Like aldehydes, ketones can be prepared in a number of ways. The following sections detail some of the more common preparation methods: the oxidation of secondary alcohols, the hydration of alkynes, the ozonolysis of alkenes, Friedel‐Crafts acylation, the use of lithium dialkylcuprates, and the use of a Grignard reagent. The oxidation of secondary alcohols to ketones may be carried out using strong oxidizing agents, because further oxidation of a ketone occurs with great difficulty. Normal oxidizing agents include potassium dichromate (K 2Cr 2O 7) and chromic acid (H 2CrO 4). The conversion of 2‐propanol to 2‐propanone illustrates the oxidation of a secondary alcohol. The addition of water to an alkyne leads to the formation of an unstable vinyl alcohol. These unstable materials undergo keto‐enol tautomerization to form ketones. The hydration of propyne forms 2‐propanone, as the following figure illustrates. When one or both alkene carbons contain two alkyl groups, ozonolysis generates one or two ketones. The ozonolysis of 1,2‐dimethyl propene produces both 2‐propanone (a ketone) and ethanal (an aldehyde). Friedel‐Crafts acylations are used to prepare aromatic ketones. The preparation of acetophenone from benzene and acetyl chloride is a typical Friedel‐Crafts acylation. The addition of a lithium dialkylcuprate (Gilman reagent) to an acyl chloride at low temperatures produces a ketone. This method produces a good yield of acetophenone. Hydrolysis of the salt formed by reacting a Grignard reagent with a nitrile produces good ketone yields. For example, you can prepare acetone by reacting the Grignard reagent methyl magnesium bromide (CH 3MgBr) with methyl nitrile (CH 3C&tbond;N). Continue reading >>

Insertions Of Ketones And Nitriles Into Organorhodium(i) Complexes And B-hydrocarbyl Eliminations From Rhodium(i) Alkoxo And Iminyl Complexes.

Insertions Of Ketones And Nitriles Into Organorhodium(i) Complexes And B-hydrocarbyl Eliminations From Rhodium(i) Alkoxo And Iminyl Complexes.

Organometallics 2008, 27, 4749-4757. A series of tris(triethylphosphine)-ligated organorhodium(I) complexes were prepared, and their reactions with electron-poor arylnitriles and diarylketones were studied. [(PEt3)3Rh(Ar)] (Ar = phenyl (1a) or o-anisyl (1e)) reacted with an excess of electron-poor arylnitriles Ar′C≡N (Ar′ = p-CF3C6H4 or 3,5-bis(CF3)C6H3) to form Rh(I) iminyl complexes {(PEt3)3Rh[N═C(Ar)(Ar′)]} (2h−j). In contrast, 3,5-bis(CF3)C6H3CN did not insert into the M−C bond of the arylrhodium(I) complexes [(PEt3)3Rh(Ar)] (Ar = p-CF3C6H4 (1f) or 3,5-bis(CF3)C6H3 (1g)), containing more electron-poor aryl groups. The kinetic data for nitrile insertions were most consistent with a pathway involving initial ligand dissociation, followed by a classic migratory insertion. The iminyl complexes 2i−j decomposed at higher temperatures via β-aryl eliminations with selective migration of the more electron-poor aryl group 3,5-bis(CF3)C6H3 to form 1g and the corresponding nitriles. Migratory aptitudes of various aryl groups were assessed by studying β-aryl eliminations from a variety of iminyl complexes. Kinetic data for these β-aryl eliminations were most consistent with initial phosphine dissociation and carbon−carbon bond cleavage of the resulting 14-electron intermediate. Insertions of diarylketones Ar(Ar′)C═O (Ar = 3,5-bis(CF3)C6H3, Ar′ = Ph or 3,5-bis(CF3)C6H3)) into 1a also occurred, although the resulting Rh(I) alkoxides {(PEt3)2Rh[OC(Ph)(Ar)(Ar′)]} (3f−g) were not stable under the reaction conditions and could not be directly identified. Instead, a mixture of {(PEt3)3Rh[3,5-bis(CF3)C6H3]} (1g) and the ketone Ph(Ar′)C═O (Ar′ = Ph or 3,5-bis(CF3)C6H3)) were detected as the major products, indicating that decomposition of alkoxides 3f Continue reading >>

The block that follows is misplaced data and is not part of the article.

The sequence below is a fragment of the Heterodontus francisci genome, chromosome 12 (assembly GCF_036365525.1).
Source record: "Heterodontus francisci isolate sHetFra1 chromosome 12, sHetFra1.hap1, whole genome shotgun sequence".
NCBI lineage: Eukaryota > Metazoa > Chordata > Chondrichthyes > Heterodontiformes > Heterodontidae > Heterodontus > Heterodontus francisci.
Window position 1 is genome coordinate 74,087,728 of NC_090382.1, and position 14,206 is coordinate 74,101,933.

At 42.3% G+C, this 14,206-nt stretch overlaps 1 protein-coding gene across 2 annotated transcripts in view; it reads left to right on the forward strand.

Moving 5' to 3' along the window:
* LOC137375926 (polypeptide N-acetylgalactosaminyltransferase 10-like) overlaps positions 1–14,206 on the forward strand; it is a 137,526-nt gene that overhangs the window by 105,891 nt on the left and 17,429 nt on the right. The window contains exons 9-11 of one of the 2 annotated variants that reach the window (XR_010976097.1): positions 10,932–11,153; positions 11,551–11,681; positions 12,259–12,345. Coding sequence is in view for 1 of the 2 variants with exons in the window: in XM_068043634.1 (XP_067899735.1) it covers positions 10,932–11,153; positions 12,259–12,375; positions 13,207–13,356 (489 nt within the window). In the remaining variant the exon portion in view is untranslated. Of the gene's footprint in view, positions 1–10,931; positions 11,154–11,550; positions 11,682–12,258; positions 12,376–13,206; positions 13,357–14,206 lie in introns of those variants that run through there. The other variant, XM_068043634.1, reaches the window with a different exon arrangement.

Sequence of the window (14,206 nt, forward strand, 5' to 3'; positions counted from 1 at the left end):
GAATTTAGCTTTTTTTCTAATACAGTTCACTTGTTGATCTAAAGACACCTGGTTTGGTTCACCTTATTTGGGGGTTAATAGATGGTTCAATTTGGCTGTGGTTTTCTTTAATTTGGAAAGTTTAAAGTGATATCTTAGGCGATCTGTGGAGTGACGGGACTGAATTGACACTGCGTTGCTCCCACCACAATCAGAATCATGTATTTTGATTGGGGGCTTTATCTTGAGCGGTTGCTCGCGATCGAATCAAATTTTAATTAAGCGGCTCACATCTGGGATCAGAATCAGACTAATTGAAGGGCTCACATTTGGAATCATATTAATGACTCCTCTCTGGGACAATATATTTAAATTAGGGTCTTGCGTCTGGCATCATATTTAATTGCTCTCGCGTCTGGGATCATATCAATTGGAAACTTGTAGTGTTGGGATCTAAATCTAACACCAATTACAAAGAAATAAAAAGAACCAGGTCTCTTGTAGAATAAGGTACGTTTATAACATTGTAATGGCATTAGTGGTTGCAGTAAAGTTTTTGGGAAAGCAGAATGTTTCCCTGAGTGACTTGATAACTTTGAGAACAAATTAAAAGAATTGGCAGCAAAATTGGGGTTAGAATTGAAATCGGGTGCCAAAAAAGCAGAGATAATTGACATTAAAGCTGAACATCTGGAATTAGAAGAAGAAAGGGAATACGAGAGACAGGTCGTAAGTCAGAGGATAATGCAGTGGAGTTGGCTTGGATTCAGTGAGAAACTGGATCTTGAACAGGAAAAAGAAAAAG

A2 Organic Reactions / Reagents & Conditions

A2 Organic Reactions / Reagents & Conditions